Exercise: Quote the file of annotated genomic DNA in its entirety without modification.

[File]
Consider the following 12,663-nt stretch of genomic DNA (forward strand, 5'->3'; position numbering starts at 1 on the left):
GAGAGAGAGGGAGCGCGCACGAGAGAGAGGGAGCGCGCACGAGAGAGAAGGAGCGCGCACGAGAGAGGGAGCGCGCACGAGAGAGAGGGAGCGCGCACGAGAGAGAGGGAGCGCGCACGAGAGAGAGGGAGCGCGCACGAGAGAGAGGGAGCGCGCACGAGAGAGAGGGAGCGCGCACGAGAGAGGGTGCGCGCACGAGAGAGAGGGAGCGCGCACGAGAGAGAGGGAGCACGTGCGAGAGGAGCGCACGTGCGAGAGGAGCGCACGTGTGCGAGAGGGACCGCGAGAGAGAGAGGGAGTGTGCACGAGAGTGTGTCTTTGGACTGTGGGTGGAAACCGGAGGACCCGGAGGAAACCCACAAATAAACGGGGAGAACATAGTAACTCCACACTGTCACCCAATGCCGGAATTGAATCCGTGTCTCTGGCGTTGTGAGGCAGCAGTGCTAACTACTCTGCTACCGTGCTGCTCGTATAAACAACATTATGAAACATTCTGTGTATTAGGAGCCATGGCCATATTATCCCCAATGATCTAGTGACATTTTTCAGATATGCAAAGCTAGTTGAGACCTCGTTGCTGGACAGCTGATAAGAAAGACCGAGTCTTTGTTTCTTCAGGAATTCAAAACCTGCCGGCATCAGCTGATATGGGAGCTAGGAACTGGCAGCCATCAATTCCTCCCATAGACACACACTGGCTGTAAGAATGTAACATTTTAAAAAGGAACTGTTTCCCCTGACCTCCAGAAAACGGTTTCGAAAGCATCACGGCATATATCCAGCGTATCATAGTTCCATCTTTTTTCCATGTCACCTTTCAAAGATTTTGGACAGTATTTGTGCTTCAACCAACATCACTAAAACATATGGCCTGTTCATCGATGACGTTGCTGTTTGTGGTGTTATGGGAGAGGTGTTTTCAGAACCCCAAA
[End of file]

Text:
Consider the following 12,663-nt stretch of genomic DNA (forward strand, 5'->3'; position numbering starts at 1 on the left):
GAGAGAGAGGGAGCGCGCACGAGAGAGAGGGAGCGCGCACGAGAGAGAAGGAGCGCGCACGAGAGAGGGAGCGCGCACGAGAGAGAGGGAGCGCGCACGAGAGAGAGGGAGCGCGCACGAGAGAGAGGGAGCGCGCACGAGAGAGAGGGAGCGCGCACGAGAGAGAGGGAGCGCGCACGAGAGAGGGTGCGCGCACGAGAGAGAGGGAGCGCGCACGAGAGAGAGGGAGCACGTGCGAGAGGAGCGCACGTGCGAGAGGAGCGCACGTGTGCGAGAGGGACCGCGAGAGAGAGAGGGAGTGTGCACGAGAGTGTGTCTTTGGACTGTGGGTGGAAACCGGAGGACCCGGAGGAAACCCACAAATAAACGGGGAGAACATAGTAACTCCACACTGTCACCCAATGCCGGAATTGAATCCGTGTCTCTGGCGTTGTGAGGCAGCAGTGCTAACTACTCTGCTACCGTGCTGCTCGTATAAACAACATTATGAAACATTCTGTGTATTAGGAGCCATGGCCATATTATCCCCAATGATCTAGTGACATTTTTCAGATATGCAAAGCTAGTTGAGACCTCGTTGCTGGACAGCTGATAAGAAAGACCGAGTCTTTGTTTCTTCAGGAATTCAAAACCTGCCGGCATCAGCTGATATGGGAGCTAGGAACTGGCAGCCATCAATTCCTCCCATAGACACACACTGGCTGTAAGAATGTAACATTTTAAAAAGGAACTGTTTCCCCTGACCTCCAGAAAACGGTTTCGAAAGCATCACGGCATATATCCAGCGTATCATAGTTCCATCTTTTTTCCATGTCACCTTTCAAAGATTTTGGACAGTATTTGTGCTTCAACCAACATCACTAAAACATATGGCCTGTTCATCGATGACGTTGCTGTTTGTGGTGTTATGGGAGAGGTGTTTTCAGAACCCCAAA